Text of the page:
During the pandemic, AMC received concessions from property owners to defer its rent. As of March 31, deferred rent obligations for 2021 and beyond totaled $473 million. To cut straight to the point, AMC will need additional concessions from its landlords and for its theaters to return to pre-coronavirus levels to have any shot at making good on these rental obligations. And even then, it still may not be enough. Here's what AMC had to say in its 10Q:

In light of the Company's liquidity challenges, and in order to establish its long-term viability, the Company believes it must continue to reach accommodations with its landlords to abate or defer a substantial portion of the Company's rent obligations, in addition to generating sufficient amounts of liquidity through equity issuances and the other potential financing arrangements discussed below.

While the liquidity the Company has raised has substantially extended its liquidity runway, the new debt the Company has issued or that has been committed, together with the higher interest rate payments that will be required in the future but have largely been deferred, will substantially increase its leverage and future cash requirements. These future cash requirements, like the Company's deferred rent obligations, will present a challenge to its long-term viability if its operating income does not return to pre-COVID levels. Even then, the Company believes it will need to engage in discussions with its creditors to substantially reduce its leverage.

A businesswoman critically reading a financial newspaper.

Image source: Getty Images.

5. It's the exact opposite of cheap if you look at its market cap

The AMC army has also done a good job of glossing over the company's market cap and outstanding share count. They'd like to believe that AMC at $12 a share is an amazing value, especially considering it was going for more than $35 a share on Nov. 17, 2016.

But what retail investors are forgetting is that AMC's share count has ballooned following its numerous dilutive offerings. With a market cap of $5.44 billion, AMC is worth $2 billion more now than it was when the company was profitable and its debt-to-equity was substantially lower in November 2016. In other words, people are paying 58% more now for a company whose operating performance and balance sheet have significantly worsened.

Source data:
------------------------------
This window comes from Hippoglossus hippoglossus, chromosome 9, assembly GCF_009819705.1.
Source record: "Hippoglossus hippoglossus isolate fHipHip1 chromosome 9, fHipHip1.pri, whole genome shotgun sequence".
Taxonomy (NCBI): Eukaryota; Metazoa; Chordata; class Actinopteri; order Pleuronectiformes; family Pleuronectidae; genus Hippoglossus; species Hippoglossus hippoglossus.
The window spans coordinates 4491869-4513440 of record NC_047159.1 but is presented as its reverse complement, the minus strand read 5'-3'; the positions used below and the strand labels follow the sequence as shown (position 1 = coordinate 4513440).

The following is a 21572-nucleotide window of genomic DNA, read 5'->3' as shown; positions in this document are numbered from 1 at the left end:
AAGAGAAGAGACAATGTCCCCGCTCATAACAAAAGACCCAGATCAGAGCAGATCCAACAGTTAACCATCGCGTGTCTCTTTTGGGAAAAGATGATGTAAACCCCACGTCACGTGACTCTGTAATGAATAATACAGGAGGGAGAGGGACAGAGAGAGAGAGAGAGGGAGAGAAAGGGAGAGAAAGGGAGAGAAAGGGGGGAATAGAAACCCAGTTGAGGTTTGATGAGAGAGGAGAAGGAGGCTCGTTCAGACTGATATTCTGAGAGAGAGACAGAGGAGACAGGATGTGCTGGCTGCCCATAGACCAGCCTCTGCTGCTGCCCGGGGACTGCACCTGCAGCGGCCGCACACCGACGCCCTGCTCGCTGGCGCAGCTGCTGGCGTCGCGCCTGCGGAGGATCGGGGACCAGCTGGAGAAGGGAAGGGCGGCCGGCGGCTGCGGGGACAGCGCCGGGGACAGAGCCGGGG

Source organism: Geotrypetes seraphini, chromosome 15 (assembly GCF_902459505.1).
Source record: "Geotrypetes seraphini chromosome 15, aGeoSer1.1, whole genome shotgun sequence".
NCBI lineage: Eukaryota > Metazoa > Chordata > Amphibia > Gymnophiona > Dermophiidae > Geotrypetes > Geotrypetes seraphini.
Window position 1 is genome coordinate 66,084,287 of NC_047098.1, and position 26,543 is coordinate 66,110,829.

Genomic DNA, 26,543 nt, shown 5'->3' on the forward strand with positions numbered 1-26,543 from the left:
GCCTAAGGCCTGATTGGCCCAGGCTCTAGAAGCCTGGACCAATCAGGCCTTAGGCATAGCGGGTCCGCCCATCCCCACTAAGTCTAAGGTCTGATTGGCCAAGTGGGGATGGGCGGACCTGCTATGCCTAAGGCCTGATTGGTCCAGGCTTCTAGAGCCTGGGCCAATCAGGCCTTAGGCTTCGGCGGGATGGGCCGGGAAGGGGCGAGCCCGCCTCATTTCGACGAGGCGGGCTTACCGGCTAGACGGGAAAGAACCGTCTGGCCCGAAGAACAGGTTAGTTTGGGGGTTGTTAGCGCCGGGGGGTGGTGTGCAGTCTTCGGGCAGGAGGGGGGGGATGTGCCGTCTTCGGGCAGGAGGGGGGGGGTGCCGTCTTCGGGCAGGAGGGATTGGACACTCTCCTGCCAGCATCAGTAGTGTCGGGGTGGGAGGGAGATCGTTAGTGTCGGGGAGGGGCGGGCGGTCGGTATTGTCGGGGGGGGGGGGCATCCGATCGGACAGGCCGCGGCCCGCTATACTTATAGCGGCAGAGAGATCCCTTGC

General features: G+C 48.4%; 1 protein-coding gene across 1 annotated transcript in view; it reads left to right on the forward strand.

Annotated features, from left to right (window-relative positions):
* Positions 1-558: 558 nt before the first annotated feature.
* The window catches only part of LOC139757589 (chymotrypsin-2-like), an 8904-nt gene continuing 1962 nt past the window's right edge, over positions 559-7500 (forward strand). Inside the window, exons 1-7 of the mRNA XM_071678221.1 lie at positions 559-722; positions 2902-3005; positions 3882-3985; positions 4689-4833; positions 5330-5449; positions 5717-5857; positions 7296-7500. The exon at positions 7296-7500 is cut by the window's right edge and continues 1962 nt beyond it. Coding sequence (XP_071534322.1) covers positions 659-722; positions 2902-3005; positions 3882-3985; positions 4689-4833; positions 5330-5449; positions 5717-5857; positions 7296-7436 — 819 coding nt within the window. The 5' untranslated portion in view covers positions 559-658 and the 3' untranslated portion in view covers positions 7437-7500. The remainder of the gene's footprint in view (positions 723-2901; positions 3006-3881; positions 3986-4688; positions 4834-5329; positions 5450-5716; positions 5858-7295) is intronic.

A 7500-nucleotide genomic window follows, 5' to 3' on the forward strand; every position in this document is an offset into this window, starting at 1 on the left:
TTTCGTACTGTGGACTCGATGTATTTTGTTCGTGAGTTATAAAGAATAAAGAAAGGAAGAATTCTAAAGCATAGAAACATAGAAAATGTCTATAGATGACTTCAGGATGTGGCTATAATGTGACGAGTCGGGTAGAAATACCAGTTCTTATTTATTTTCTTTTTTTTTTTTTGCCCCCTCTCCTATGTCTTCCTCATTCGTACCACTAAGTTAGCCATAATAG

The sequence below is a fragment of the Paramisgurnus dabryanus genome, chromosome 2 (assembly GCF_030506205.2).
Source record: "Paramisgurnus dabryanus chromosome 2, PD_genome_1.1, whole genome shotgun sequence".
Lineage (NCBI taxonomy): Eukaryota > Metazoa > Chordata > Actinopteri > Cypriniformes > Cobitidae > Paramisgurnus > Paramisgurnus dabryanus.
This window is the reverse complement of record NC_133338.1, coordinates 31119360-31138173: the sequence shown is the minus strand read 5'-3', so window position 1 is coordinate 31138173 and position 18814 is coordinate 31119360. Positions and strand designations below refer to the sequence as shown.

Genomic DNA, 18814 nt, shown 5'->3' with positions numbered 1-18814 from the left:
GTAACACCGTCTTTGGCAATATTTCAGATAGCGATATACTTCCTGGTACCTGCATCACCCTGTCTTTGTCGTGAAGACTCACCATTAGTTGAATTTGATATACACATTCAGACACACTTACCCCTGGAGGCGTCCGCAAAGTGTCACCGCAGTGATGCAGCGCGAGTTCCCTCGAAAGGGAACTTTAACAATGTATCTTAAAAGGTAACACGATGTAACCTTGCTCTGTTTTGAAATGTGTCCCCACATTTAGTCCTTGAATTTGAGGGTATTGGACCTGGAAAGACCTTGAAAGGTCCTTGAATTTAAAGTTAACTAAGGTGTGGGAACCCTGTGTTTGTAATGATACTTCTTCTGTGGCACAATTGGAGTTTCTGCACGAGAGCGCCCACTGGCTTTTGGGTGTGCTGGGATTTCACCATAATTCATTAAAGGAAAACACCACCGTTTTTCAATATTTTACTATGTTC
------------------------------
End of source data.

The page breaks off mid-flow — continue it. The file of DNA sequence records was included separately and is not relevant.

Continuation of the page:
A person in a suit holding a stack of one hundred dollar bills behind their back with their fingers crossed.

Image source: Getty Images.

6. CEO Adam Aron's pay doubled as AMC diluted investors

Adam Aron has affably come to be known as the "Silverback" among the apes (retail investors' self-anointed name for their group). But what retail investors overlook is that Aron and AMC's board haven't always had their best interests in mind.

Throughout 2020 and early portions of 2021, AMC had to scale back its capital expenditures to a bare minimum, shutter its theaters, and issue shares and debt in droves just to raise enough capital to keep the lights on. The reward? Shareholders saw their holdings diluted by offerings while CEO Adam Aron's compensation package rose more than 100% to $20.92 million in 2020 from $9.67 million in 2019. Although his salary declined by $150,000 to $1.1 million in 2020, Aron's stock-based compensation more than doubled to $14.8 million. He also took home a $5 million bonus. 

Let me repeat this last part: In a year where his company struggled to survive and had to turn to share offerings and debt issuances on numerous occasions, Aron was awarded a $5 million bonus.

A person pressing the sell button on a digital screen.

Image source: Getty Images.

7. Hedge funds were net sellers of AMC in Q1

Finally, I thought I'd address commonly touted misinformation regarding institutional and hedge fund ownership in AMC.

You see, AMC retail investors hate institutional investors and hedge funds -- unless they happen to be buying AMC stock. Then, somehow, it validates their point of owning AMC. They've been especially hyped up by data claiming that institutional investors have been buying AMC shares.

A quick look at 13F aggregator reveals two key findings following the release of first-quarter 13F data last week. First, hedge funds were net sellers of AMC stock. They reduced their holdings in the company from 16.23 million shares in Q4 2020 to 13.66 million shares in Q1 2021.

Second, while total 13F filers (all institutional investors) increased their nominal share stakes in AMC, the percentage of outstanding shares held on March 31 by these firms declined from 27.78% in Q4 2020 to 25.51% in Q1 2021. No matter how you massage the data, the big money remains less-than-enthused with AMC. 

There's no sugarcoating my synopsis: I believe AMC is one of the absolute worst stocks investors can buy right now.

Sean Williams has no position in any of the stocks mentioned. The Motley Fool has no position in any of the stocks mentioned. The Motley Fool has a disclosure policy.